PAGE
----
Michal Levo, PhD

  • Assistant Professor in the Department of Biochemistry and Molecular Biophysics
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Michal Levo is an assistant professor in the Department of Biochemistry and Molecular Biophysics, and the Program for Mathematical Genomics, at Columbia University. Michal gained an interdisciplinary education with a dual undergraduate degree in Computer Science and Life sciences. 

Realizing the key role of gene regulation in shaping cellular identity initiated Michal’s ongoing pursuit to understand what determines when, where and to what extent each gene is expressed. 

Michal received a PhD from the Weizmann Institute of Science, where as a recipient of the Azrieli PhD fellowship, she studied how regulatory instructions are encoded within individual regulatory DNA sequences. Michal developed high-throughput sequencing-based approaches to measure gene activity and single-cell binding events across thousands of systematically designed regulatory sequences. These measurements, coupled to computational analysis and modeling (including thermodynamic and machine learning approaches), elucidated determinants of gene activity outside the classically characterized transcription factor (TF) binding motifs. These studies demonstrated how differential TF binding can be predicted from sequences flanking core motifs, based on sequence composition or DNA shape features. They further revealed how properties of TF-nucleosome interplay, characterized at the single molecule level, quantitively tune gene activity.

In her postdoc Michal sought a complementary skillset that would allow her to ‘see’ gene regulation in action, in individual cells of a developing organism. She pursued a postdoc under the joint supervision of Prof. Michael Levine, a developmental and molecular biologist, and Prof. Thomas Gregor, a biophysicist, at Princeton University. As a postdoctoral fellow (recipient of the EMBO, Rothschild and HFSP fellowships), Michal harnessed advances in genome editing and single cell live imaging to quantify endogenous transcription dynamics and dissect their determinants in complex genomes. This facilitated the discovery of a pervasive genomic strategy for transcriptional coupling of distant regulatory genes in living embryos. In her new lab Michal continues to study how functionality, and specifically precise spatiotemporal gene activity patterns, emerge in the complex landscape of eukaryotic genomes.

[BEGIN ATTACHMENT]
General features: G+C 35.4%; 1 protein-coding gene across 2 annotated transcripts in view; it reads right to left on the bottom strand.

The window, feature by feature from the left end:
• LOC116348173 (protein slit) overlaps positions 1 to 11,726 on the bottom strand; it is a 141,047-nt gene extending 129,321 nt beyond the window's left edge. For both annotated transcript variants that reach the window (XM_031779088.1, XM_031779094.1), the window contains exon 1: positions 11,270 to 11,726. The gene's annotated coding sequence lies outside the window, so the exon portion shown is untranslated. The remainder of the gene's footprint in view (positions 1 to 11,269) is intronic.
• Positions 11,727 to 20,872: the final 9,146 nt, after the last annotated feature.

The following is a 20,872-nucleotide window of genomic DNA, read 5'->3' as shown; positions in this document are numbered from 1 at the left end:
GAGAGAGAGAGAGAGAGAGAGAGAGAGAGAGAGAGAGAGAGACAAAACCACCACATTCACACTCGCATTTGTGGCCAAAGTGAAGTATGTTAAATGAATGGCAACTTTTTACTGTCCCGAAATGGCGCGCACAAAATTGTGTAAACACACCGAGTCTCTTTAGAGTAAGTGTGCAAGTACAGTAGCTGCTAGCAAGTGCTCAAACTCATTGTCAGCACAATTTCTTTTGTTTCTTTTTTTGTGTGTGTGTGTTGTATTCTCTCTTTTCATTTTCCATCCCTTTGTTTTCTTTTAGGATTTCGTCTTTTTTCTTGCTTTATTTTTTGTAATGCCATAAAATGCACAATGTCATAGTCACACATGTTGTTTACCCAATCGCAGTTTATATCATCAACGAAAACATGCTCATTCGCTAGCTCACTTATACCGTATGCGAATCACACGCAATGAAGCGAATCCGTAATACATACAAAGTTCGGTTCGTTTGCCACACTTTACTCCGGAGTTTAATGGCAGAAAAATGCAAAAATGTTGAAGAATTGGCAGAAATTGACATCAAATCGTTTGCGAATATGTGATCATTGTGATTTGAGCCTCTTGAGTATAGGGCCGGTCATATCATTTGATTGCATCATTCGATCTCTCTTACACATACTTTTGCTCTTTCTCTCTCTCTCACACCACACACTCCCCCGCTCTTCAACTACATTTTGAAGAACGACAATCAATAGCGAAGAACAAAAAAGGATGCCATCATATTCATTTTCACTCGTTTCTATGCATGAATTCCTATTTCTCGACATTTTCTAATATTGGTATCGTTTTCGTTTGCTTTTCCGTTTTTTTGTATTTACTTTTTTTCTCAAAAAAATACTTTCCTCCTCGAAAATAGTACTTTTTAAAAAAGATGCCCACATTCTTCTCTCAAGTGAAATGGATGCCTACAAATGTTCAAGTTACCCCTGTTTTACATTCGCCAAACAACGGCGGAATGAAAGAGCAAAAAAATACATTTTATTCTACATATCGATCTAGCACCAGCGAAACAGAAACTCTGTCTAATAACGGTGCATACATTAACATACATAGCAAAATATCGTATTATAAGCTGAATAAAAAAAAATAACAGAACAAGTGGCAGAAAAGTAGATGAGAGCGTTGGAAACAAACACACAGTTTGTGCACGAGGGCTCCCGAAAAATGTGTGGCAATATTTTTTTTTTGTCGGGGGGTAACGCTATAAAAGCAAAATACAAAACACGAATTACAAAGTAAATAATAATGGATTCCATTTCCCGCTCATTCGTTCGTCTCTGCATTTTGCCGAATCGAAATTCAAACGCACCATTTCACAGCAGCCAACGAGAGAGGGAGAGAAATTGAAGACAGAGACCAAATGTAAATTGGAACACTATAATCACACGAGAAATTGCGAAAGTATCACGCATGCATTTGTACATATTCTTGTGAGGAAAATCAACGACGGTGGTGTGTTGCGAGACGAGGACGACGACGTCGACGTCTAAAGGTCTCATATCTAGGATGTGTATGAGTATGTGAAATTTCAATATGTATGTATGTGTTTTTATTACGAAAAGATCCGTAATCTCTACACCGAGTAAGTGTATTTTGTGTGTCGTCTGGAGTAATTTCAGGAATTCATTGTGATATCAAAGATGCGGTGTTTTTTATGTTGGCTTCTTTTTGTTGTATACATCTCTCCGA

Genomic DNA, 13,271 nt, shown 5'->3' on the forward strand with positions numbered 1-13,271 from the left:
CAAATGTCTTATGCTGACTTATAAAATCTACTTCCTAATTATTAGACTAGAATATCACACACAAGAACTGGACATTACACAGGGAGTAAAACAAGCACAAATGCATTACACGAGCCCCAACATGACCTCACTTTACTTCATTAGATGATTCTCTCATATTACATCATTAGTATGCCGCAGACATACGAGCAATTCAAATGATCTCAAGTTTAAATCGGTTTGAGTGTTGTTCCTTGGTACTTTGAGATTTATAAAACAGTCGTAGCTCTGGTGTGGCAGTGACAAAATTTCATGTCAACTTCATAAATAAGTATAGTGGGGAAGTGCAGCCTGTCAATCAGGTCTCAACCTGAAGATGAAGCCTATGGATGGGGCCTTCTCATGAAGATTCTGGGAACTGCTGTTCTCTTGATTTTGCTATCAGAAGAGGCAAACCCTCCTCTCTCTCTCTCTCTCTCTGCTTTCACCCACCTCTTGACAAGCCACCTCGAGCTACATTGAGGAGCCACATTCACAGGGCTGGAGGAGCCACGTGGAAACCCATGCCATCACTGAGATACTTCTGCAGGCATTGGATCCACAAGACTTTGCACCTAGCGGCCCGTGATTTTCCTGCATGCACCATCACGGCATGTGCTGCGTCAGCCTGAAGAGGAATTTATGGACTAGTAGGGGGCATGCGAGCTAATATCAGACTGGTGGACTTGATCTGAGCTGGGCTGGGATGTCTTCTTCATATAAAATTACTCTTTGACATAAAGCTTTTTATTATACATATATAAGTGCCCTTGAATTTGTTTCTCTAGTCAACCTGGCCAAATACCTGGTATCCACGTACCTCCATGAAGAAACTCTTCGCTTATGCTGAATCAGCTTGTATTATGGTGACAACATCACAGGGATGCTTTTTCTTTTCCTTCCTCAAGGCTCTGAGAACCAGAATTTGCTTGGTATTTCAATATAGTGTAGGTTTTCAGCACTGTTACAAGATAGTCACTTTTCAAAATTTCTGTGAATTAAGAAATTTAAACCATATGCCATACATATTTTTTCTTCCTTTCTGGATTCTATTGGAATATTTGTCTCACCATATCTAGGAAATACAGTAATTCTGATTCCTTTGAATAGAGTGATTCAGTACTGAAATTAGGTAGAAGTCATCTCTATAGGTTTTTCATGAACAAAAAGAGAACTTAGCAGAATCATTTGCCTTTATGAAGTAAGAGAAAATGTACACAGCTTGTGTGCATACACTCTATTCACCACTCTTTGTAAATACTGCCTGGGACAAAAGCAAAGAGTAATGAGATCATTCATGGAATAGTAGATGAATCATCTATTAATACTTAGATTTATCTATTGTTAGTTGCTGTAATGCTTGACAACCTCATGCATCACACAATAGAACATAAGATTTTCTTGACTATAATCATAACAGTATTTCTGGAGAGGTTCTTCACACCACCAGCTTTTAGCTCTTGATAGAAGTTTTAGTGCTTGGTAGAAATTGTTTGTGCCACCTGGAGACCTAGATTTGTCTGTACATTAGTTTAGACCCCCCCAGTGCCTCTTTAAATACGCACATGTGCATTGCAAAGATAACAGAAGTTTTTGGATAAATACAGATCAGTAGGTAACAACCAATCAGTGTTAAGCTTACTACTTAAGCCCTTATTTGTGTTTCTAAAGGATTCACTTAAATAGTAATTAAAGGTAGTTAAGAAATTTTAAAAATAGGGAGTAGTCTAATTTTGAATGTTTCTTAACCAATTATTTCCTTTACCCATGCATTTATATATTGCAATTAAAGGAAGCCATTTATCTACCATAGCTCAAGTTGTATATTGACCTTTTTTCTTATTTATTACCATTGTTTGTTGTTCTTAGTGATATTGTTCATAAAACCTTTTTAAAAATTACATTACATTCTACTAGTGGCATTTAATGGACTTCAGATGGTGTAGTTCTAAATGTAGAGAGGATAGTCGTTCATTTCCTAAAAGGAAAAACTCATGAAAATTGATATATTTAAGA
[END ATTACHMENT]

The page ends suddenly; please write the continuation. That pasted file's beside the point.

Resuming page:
Academic Appointments

  • Assistant Professor in the Department of Biochemistry and Molecular Biophysics


Coordinated activation of subsets of genes, at specific tissues and developmental times, governs cell fate decisions and cellular behavior. We now know that genomes are replete with regulatory sequences guiding this spatiotemporal activation of genes. Developmental disorders and diseases are often associated with disruptions to this regulatory code. As our mapping of eukaryotic genomes improved in the last few decades, we learned that the number of regulatory DNA elements greatly exceeds the number of genes, and these elements can reside far away along the genome from their target gene. What are the mechanisms that mediate gene regulation within this genomic labyrinth remains an open question. How do regulatory elements communicate with their target genes? What ensures the right regulatory interactions take place at specific cells and times? What are the molecular agents bringing the regulatory instruction to life? And how are properties of the local chromatin environment and the broader 3D genome organization related to the regulation of gene activity? 
The Levo lab combines several experimental modalities (from genomic assays to live subcellular imaging), with computational analysis and modeling, to study the dynamic, multilayered control of gene expression in the service of differentiation and development. Studies focus on perturbation-based approaches and quantitative measurements to facilitate causal insights and inform predictive models. 

To learn more about the research, visit the Levo Lab.

Selected Publications

  1. Michal Levo*, João Raimundo*, Xin Yang Bing, Zachary Sisco, Philippe J. Batut, Sergey Ryabichko, Thomas Gregor, Michael S. Levine.
    Transcriptional coupling of distant regulatory genes in living embryos. Nature. 2022
  2. Hongtao Chen, Michal Levo, Lev Barinov, Miki Fujioka, James B. Jaynes, Thomas Gregor.
    Dynamic interplay between enhancer-promoter topology and gene activity. Nature Genetics. 2018
  3. Michal Levo, Tali Avnit-Sagi, Maya Lotan-Pompan, Yael Kalma, Adina Weinberger, Zohar Yakhini, Eran Segal. Systematic investigation of transcription factor activity in the context of chromatin using massively parallel DNA binding and expression assays. Molecular Cell. 2017
  4. Michal Levo*, Einat Zalckvar*, Eilon Sharon, Ana Carolina Dantas Machado, Yael Kalma, Maya Lotam-Pompan, Adina Weinberger, Zohar Yakhini, Remo Rohs, Eran Segal. Unraveling determinants of transcription factor binding outside the core binding site. Genome Research. 2015
  5. Michal Levo and Eran Segal. In pursuit of design principles of regulatory sequences. Nature Reviews Genetics. 2014
  6. Tali Raveh-Sadka*, Michal Levo*, Uri Shabi, Boaz Shany, Leeat Keren, Maya Lotan-Pompan, Danny Zeevi, Eilon Sharon, Adina Weinberger, Eran Segal. Manipulating nucleosome disfavoring sequences allows fine-tune regulation of gene expression in yeast. Nature Genetics. 2012